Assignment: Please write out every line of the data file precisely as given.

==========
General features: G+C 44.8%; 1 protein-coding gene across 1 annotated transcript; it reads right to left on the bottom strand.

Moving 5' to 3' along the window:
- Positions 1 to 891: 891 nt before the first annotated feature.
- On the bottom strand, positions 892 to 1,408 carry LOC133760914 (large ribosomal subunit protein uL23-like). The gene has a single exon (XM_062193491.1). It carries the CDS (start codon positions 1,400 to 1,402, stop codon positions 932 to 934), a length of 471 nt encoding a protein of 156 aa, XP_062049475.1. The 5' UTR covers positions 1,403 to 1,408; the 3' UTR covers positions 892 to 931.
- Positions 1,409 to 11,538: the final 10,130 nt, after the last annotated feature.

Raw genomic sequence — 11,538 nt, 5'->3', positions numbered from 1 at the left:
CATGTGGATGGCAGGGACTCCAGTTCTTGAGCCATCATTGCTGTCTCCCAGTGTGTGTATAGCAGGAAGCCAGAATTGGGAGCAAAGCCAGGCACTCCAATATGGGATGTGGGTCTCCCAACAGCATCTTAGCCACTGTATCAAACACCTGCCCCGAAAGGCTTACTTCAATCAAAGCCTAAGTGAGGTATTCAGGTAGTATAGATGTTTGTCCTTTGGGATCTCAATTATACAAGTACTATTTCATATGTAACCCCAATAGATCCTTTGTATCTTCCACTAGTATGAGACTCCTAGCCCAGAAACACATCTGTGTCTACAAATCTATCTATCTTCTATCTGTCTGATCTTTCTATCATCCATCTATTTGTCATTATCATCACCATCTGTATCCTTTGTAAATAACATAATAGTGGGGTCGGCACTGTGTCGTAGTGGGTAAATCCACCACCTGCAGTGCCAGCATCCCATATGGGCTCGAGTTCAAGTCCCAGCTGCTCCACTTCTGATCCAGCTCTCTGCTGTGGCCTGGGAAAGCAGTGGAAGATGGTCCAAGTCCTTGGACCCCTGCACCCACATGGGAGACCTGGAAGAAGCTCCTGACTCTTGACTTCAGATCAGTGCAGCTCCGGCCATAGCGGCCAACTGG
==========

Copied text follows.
General features: G+C 44.8%; 1 protein-coding gene across 1 annotated transcript; it reads right to left on the bottom strand.

Moving 5' to 3' along the window:
- Positions 1 to 891: 891 nt before the first annotated feature.
- On the bottom strand, positions 892 to 1,408 carry LOC133760914 (large ribosomal subunit protein uL23-like). The gene has a single exon (XM_062193491.1). It carries the CDS (start codon positions 1,400 to 1,402, stop codon positions 932 to 934), a length of 471 nt encoding a protein of 156 aa, XP_062049475.1. The 5' UTR covers positions 1,403 to 1,408; the 3' UTR covers positions 892 to 931.
- Positions 1,409 to 11,538: the final 10,130 nt, after the last annotated feature.

Raw genomic sequence — 11,538 nt, 5'->3', positions numbered from 1 at the left:
CATGTGGATGGCAGGGACTCCAGTTCTTGAGCCATCATTGCTGTCTCCCAGTGTGTGTATAGCAGGAAGCCAGAATTGGGAGCAAAGCCAGGCACTCCAATATGGGATGTGGGTCTCCCAACAGCATCTTAGCCACTGTATCAAACACCTGCCCCGAAAGGCTTACTTCAATCAAAGCCTAAGTGAGGTATTCAGGTAGTATAGATGTTTGTCCTTTGGGATCTCAATTATACAAGTACTATTTCATATGTAACCCCAATAGATCCTTTGTATCTTCCACTAGTATGAGACTCCTAGCCCAGAAACACATCTGTGTCTACAAATCTATCTATCTTCTATCTGTCTGATCTTTCTATCATCCATCTATTTGTCATTATCATCACCATCTGTATCCTTTGTAAATAACATAATAGTGGGGTCGGCACTGTGTCGTAGTGGGTAAATCCACCACCTGCAGTGCCAGCATCCCATATGGGCTCGAGTTCAAGTCCCAGCTGCTCCACTTCTGATCCAGCTCTCTGCTGTGGCCTGGGAAAGCAGTGGAAGATGGTCCAAGTCCTTGGACCCCTGCACCCACATGGGAGACCTGGAAGAAGCTCCTGACTCTTGACTTCAGATCAGTGCAGCTCCGGCCATAGCGGCCAACTGG